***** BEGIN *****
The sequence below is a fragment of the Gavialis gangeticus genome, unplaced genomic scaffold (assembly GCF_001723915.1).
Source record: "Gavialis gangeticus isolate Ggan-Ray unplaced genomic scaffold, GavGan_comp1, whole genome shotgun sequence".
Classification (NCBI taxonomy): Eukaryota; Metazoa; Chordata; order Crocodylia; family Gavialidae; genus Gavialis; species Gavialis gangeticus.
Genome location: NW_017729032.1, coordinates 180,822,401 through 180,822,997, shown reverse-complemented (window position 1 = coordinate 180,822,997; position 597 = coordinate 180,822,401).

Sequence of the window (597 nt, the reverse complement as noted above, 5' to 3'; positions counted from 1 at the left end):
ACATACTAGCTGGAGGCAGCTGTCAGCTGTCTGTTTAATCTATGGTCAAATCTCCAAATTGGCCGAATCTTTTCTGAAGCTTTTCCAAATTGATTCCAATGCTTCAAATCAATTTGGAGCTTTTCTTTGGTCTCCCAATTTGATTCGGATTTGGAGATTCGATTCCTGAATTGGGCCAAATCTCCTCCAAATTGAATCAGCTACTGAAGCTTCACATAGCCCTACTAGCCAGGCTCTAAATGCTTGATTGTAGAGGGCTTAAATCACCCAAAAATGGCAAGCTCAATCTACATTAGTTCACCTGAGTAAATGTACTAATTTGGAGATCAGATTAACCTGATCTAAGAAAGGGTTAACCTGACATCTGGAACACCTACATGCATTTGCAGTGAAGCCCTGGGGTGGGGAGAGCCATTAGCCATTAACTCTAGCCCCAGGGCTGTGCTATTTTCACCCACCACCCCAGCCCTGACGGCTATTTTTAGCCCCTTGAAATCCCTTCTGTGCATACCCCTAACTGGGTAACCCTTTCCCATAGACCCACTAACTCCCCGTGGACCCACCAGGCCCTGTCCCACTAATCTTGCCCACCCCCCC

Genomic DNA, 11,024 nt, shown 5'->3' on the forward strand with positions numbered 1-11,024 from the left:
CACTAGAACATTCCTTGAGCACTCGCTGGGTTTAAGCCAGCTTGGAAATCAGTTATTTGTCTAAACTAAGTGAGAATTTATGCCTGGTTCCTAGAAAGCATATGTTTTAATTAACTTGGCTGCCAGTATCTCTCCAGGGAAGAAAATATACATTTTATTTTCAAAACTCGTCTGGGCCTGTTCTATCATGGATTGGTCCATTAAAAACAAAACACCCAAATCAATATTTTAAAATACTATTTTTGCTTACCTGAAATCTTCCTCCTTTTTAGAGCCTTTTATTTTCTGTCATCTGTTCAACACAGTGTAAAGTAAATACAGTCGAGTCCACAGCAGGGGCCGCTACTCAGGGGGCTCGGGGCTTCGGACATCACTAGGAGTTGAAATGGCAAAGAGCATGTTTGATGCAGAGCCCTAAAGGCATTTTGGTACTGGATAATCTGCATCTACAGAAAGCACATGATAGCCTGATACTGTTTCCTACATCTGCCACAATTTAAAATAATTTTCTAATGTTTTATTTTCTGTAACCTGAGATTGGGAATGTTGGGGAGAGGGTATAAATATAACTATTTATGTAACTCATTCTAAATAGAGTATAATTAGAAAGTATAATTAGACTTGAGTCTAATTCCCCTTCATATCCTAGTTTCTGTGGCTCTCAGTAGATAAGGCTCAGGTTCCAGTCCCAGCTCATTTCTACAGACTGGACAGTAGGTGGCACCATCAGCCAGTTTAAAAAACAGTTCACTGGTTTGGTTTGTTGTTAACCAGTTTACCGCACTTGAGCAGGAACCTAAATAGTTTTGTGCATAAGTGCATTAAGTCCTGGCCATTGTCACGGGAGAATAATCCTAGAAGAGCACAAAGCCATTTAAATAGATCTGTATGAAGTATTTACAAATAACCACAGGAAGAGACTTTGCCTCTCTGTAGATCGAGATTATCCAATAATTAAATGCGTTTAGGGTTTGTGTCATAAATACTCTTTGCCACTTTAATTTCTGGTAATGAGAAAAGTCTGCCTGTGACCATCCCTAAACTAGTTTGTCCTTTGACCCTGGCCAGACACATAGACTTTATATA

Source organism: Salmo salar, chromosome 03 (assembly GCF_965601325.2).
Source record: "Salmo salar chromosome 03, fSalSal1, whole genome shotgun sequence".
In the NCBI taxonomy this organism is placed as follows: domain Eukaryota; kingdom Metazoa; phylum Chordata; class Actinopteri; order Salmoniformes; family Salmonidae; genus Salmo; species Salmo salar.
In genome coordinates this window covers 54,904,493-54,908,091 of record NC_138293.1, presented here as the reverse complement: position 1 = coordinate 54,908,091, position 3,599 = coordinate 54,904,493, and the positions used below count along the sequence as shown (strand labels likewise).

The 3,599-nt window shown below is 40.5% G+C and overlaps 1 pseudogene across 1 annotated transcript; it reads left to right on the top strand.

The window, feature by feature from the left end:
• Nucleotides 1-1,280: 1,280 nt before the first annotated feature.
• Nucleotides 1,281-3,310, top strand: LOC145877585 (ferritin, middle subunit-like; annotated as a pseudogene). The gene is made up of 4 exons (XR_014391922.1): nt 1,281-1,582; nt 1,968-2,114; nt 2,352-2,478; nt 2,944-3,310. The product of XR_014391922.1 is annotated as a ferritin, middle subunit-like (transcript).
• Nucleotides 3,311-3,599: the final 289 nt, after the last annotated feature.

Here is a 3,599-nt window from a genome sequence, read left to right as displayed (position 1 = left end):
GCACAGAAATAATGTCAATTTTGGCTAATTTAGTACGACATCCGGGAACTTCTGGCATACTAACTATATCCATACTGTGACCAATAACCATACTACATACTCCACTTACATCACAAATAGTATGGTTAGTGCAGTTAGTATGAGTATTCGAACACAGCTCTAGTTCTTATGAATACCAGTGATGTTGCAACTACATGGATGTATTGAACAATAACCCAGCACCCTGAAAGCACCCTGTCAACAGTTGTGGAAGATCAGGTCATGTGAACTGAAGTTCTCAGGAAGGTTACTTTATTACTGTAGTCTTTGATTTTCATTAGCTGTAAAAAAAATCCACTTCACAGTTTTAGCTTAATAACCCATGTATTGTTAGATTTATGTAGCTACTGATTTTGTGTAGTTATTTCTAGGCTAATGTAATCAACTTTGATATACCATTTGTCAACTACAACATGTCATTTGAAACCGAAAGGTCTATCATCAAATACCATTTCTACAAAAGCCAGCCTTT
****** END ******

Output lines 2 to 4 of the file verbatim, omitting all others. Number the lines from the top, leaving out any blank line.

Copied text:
Source record: "Gavialis gangeticus isolate Ggan-Ray unplaced genomic scaffold, GavGan_comp1, whole genome shotgun sequence".
Classification (NCBI taxonomy): Eukaryota; Metazoa; Chordata; order Crocodylia; family Gavialidae; genus Gavialis; species Gavialis gangeticus.
Genome location: NW_017729032.1, coordinates 180,822,401 through 180,822,997, shown reverse-complemented (window position 1 = coordinate 180,822,997; position 597 = coordinate 180,822,401).